The opening of Magpie is decidedly creepy ... Her handling of narrative is pacy and assured. Indeed, so compulsive is this book that there were times when, however quickly I read, it wasn’t fast enough. There is much talk on the book’s jacket about the twist, which is indeed electric, so much so that I had to go back and re-read the central section once my desire for plot had been sated ... The final third, by comparison, is less taut, although no less fascinating ... Magpie’s descriptions are often disturbingly memorable ... Day writes with hair-raising accuracy on the madnesses of fertility and pregnancy, infertility and miscarriage, love and longing ... Thank goodness that Magpie is funny, too ... It is perhaps a shame that Jake is left somewhat sketchy, as overshadowed by his mother in personality as he is by the mechanics of the plot. Marisa and Kate, too, exist more fully in their recollections of the past than they seem to in the present. Still, if we don’t ever quite seem to know these two women, at least not in the way their old friends do, perhaps that is the point.
Clever ... As well as being a compelling literary thriller, Magpie offers an intimate, unflinching portrait of infertility, laying bare the pain and heartache of struggling to conceive ... The women of Day’s novel are for the most part brilliantly formed ... But as Magpie progresses, she tends to favour plot over character. Jake remains a one-dimensional figure, perhaps by design to stir suspense around his motives. The storyline about Marisa’s family is abandoned, while a return to her viewpoint later in the novel would have helped ground the conclusion ... The midway change in perspective also changes the pace, as the story slows down before reaching a subdued climax and an ending that feels too tidy and too easy, following the twisty, gasp-worthy narrative that preceded it. Yet after 300 pages that veer between tense thriller, psychological drama and moments of almost Gothic horror, such optimism may be welcome.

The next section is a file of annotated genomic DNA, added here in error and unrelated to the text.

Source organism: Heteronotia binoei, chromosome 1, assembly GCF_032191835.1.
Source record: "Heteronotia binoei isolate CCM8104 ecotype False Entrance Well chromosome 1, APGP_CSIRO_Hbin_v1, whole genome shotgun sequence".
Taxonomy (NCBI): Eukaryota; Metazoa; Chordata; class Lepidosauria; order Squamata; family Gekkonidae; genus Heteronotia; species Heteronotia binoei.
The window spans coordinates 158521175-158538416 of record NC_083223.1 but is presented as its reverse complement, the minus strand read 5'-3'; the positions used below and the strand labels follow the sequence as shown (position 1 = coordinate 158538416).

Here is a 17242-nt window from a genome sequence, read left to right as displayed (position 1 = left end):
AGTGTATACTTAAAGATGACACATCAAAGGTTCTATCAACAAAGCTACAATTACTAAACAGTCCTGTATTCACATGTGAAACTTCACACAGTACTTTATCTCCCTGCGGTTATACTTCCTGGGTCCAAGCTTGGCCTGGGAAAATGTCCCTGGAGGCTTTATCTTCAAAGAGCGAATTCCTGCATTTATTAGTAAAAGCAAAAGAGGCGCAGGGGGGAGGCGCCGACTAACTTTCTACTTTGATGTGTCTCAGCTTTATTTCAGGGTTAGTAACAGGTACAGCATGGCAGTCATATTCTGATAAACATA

... tautly woven, emotionally resonant ... a twisty, subversive suspense story that, in addition to being a compelling mystery, employs real-world, complicated issues to ramp up the tension. Day writes about the struggles of fertility, fertility treatments and the invasive questions and suggestions of others with great wisdom, clarity and compassion. Her control of Marisa's and Kate's emotions, motivations and aspirations never once lets up, even as each woman oscillates between obsession, depression, paranoia and even outright cruelty ... Day deals with seriously complex and difficult subjects, including mental illness, but she handles each element with great sensitivity while never detracting from the nail-biting suspense. Her twists and turns are shocking, unpredictable and often nerve-wracking. And her use of pregnancy --- literally the taking over of a woman’s body --- as a metaphor and a literal fact is relentlessly clever, resulting in tonal shifts from the sinister to the claustrophobic and even the euphoric ... If I have a single complaint about Magpie, it’s that the ending felt rushed and a bit too tidy. Day played so effortlessly with her brilliant characters, casting each of them as the villain at one point or another, that the dainty bow she wraps them in at the conclusion feels too convenient and not up to the standard she set earlier in the book. That said, this is a necessary and deeply suspenseful thriller that will make Day a quick favorite among readers of Lisa Jewell, Sarah Vaughan and Katherine Faulkner.
This domestic thriller from Day serves up a dramatic plot twist that will leave readers questioning everything ... Marisa is a sympathetic character, but when the point of view switches to Kate’s, things take a sharp turn. To say anything more would be too much, but know that Day offers a page-turner that lightly incorporates mental health and infertility. While it may be unrealistic, it’s also highly readable, and fans of the genre will gobble it up.
Clever ... Day successfully turns the narrative on its head in the second half, which tells the whole story very differently from Kate’s point of view. She also cannily subverts a few tired tropes to create a convincing final act, with a twist rooted in clues that were there all along. Readers will thoroughly enjoy this.